Krishnan notes corn is already a food and people should not reject eating a modified food if the added material comes from a pre-existing, food-based substance. "There are many unconventional sources of fiber with various uses in foods like guar gum, xanthan, carrageenan, locust bean gum, etc., but ‘corn-based dietary fiber' has a familiar ring to it," Krishnan says. "Our research is intended to strike a balance between ingredient functionality and aesthetic traits that make a food product desirable." Part of the goal for Krishnan and his team is to create a DDG food ingredient that remains flavor neutral, color neutral, and odor neutral to maintain the ingredient's versatility for introduction into multiple products, something he notes, sawdust can't do.

As the research by the SDSU food science "Cadillac" team continues, Krishnan expects good results. "Our ultimate goal is to use part of the DDG stream in an ethanol plant for the production of wholesome, food-grade DDG that can meet the specifications of a food ingredient."

Boyd expects this goal will be seen sooner than later. He projects a high amount of venture capitalist money to go into the functional food market. "In five years we won't be able to go to a supermarket without seeing other alternatives," he says. "Consumers want it, people want to eat food that promotes healthy living. We project the functional food industry to grow by 25 percent over the next five years."
The growth of the ethanol industry supplying food companies with food grade DDG may, however, be much further off, says Scott Kohl, technical director of research and development at ICM Inc. He recognizes the possible partnership between functional food and ethanol coproducts. Kohl has worked on food production concepts for Lifeline Foods LLC, a joint venture of ICM and AgraMarke Quality Grains, a farmer cooperative. Lifeline utilizes ICM's dry fractionation technology to separate the endosperm, germ and pericarp into usable fractions, with the remaining portion of the endosperm being used for ethanol production. Kohl says there are difficulties with the functional food concept. "It is very unlikely for an ethanol plant to make either a food product or, in this case, a functional product. But, what a plant could do is make raw ingredients that a manufacturer could put into a product." Kohl explains one of the main reasons for the lack of ethanol plants producing food relates directly to regulations in the food industry. "The average ethanol plant can't do any of these things, producing food on site," Kohl says, "because you have to keep the corn in a food grade state. Regulations in the food industry would make this very difficult." He suggests that front-end fractionation may be the best approach to developing functional foods. "Lifeline is a facility that does this," he explains. "The same process could be used to produce DDG for functional food use. Because of sanitation issues and food regulation it would be much easier."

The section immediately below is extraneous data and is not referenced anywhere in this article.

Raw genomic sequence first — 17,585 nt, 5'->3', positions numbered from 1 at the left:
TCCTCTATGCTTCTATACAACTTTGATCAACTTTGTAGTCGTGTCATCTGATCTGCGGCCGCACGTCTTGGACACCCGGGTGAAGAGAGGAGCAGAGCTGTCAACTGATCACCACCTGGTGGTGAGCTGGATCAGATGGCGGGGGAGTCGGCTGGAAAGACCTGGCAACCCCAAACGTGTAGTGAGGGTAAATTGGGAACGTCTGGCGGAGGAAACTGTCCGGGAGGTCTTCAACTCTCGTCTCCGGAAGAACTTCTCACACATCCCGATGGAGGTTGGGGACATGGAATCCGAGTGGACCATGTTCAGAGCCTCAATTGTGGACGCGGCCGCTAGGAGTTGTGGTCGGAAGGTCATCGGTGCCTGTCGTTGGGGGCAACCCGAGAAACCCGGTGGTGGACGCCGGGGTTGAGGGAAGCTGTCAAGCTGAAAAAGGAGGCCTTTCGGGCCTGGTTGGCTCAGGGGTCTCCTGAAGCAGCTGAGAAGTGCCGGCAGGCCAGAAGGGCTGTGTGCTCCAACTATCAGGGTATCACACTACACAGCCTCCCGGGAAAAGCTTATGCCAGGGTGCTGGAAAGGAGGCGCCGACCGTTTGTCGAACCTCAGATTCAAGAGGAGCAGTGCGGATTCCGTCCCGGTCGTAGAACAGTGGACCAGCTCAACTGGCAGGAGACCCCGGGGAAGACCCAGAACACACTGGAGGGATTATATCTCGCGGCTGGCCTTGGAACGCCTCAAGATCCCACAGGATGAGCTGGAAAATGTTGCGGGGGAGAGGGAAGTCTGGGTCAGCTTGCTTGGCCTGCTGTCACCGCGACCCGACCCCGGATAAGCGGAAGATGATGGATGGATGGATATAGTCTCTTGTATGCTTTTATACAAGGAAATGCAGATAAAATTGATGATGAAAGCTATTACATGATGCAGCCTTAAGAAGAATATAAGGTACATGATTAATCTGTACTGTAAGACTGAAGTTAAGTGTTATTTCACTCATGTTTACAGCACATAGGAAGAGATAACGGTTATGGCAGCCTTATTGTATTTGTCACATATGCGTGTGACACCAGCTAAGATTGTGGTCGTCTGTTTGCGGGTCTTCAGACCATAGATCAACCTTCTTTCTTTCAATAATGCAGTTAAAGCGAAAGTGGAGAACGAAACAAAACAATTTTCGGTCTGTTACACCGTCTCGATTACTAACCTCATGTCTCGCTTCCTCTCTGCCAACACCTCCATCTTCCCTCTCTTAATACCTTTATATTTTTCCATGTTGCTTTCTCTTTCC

Krishnan explains his approach is to create a food ingredient, and not a food. To produce Alice-DDG, Krishnan addressed the food regulations in the first steps of his process, preparing the DDG by washing it with a variety of food grade solvents and sterilizing the flour in a portion-controlled sealed can in a food-grade steam sterilizer.

As Kohl infers, the idea of an ethanol plant producing food onsite may be unrealistic, but the Boyd study paints a positive outlook for functional foods from DDG. "The massive increase in ethanol production in the U.S. has also resulted in a similar increase in its most valuable coproduct: DDG," the report says, and the future mass production of nutrient rich ingredients from DDG is on the way. Not surprisingly, the Boyd report indicates the best places for food facility operations are located in the highest ethanol-producing Midwestern states with Sioux Falls, S.D., topping the list. The report also lists major food and beverage companies heavily involved in functional food research which include General Mills Inc., ConAgra Inc., PepsiCo, Kraft Foods Inc., and many others. Bioscience firms Syngenta, Monsanto Co., DuPont and others are also involved in researching the concept, according to the report.

Lifeline Foods promotes the idea of "Fueling America, Feeding the World," and Boyd would not disagree. On the future of ethanol plants helping to feed the world and do it in a way that provides added human benefits, Boyd believes that DDG usage and functional food companies are a "perfect marriage." For researchers Henry and Krishnan, using ethanol coproducts for functional foods seems to be a healthy one. EP

Luke Geiver is an associate editor of Ethanol Producer Magazine. Reach him at (701) 738-4944 or lgeiver@bbiinternational.com.